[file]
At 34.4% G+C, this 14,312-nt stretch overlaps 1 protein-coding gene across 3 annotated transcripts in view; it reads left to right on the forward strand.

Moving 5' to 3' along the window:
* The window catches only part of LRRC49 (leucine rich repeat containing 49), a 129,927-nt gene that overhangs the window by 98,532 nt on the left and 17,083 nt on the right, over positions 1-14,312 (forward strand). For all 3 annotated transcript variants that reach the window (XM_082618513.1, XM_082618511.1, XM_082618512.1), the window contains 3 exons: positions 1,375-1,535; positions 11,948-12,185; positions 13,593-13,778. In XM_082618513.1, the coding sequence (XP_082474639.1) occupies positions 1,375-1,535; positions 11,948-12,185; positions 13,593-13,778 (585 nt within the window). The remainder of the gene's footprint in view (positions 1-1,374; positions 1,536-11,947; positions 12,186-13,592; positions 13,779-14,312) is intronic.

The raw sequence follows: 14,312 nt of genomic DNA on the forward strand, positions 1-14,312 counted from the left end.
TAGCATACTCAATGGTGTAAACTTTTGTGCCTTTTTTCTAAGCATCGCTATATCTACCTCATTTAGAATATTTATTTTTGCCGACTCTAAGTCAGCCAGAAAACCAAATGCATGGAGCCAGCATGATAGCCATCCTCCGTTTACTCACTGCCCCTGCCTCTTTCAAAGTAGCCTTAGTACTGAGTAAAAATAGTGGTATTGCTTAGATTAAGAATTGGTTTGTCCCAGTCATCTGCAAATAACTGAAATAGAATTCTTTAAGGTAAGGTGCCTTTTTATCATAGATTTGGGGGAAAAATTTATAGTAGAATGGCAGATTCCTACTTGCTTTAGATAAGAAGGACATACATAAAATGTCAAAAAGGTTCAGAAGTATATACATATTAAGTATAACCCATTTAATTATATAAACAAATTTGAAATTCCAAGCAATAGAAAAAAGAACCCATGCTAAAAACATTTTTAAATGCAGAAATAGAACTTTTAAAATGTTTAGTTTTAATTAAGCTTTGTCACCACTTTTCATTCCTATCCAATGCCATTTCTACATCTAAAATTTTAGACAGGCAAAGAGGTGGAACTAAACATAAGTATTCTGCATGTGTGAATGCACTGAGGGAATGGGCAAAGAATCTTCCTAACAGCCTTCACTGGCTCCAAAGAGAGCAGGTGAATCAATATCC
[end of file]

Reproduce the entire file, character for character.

At 34.4% G+C, this 14,312-nt stretch overlaps 1 protein-coding gene across 3 annotated transcripts in view; it reads left to right on the forward strand.

Moving 5' to 3' along the window:
* The window catches only part of LRRC49 (leucine rich repeat containing 49), a 129,927-nt gene that overhangs the window by 98,532 nt on the left and 17,083 nt on the right, over positions 1-14,312 (forward strand). For all 3 annotated transcript variants that reach the window (XM_082618513.1, XM_082618511.1, XM_082618512.1), the window contains 3 exons: positions 1,375-1,535; positions 11,948-12,185; positions 13,593-13,778. In XM_082618513.1, the coding sequence (XP_082474639.1) occupies positions 1,375-1,535; positions 11,948-12,185; positions 13,593-13,778 (585 nt within the window). The remainder of the gene's footprint in view (positions 1-1,374; positions 1,536-11,947; positions 12,186-13,592; positions 13,779-14,312) is intronic.

The raw sequence follows: 14,312 nt of genomic DNA on the forward strand, positions 1-14,312 counted from the left end.
TAGCATACTCAATGGTGTAAACTTTTGTGCCTTTTTTCTAAGCATCGCTATATCTACCTCATTTAGAATATTTATTTTTGCCGACTCTAAGTCAGCCAGAAAACCAAATGCATGGAGCCAGCATGATAGCCATCCTCCGTTTACTCACTGCCCCTGCCTCTTTCAAAGTAGCCTTAGTACTGAGTAAAAATAGTGGTATTGCTTAGATTAAGAATTGGTTTGTCCCAGTCATCTGCAAATAACTGAAATAGAATTCTTTAAGGTAAGGTGCCTTTTTATCATAGATTTGGGGGAAAAATTTATAGTAGAATGGCAGATTCCTACTTGCTTTAGATAAGAAGGACATACATAAAATGTCAAAAAGGTTCAGAAGTATATACATATTAAGTATAACCCATTTAATTATATAAACAAATTTGAAATTCCAAGCAATAGAAAAAAGAACCCATGCTAAAAACATTTTTAAATGCAGAAATAGAACTTTTAAAATGTTTAGTTTTAATTAAGCTTTGTCACCACTTTTCATTCCTATCCAATGCCATTTCTACATCTAAAATTTTAGACAGGCAAAGAGGTGGAACTAAACATAAGTATTCTGCATGTGTGAATGCACTGAGGGAATGGGCAAAGAATCTTCCTAACAGCCTTCACTGGCTCCAAAGAGAGCAGGTGAATCAATATCC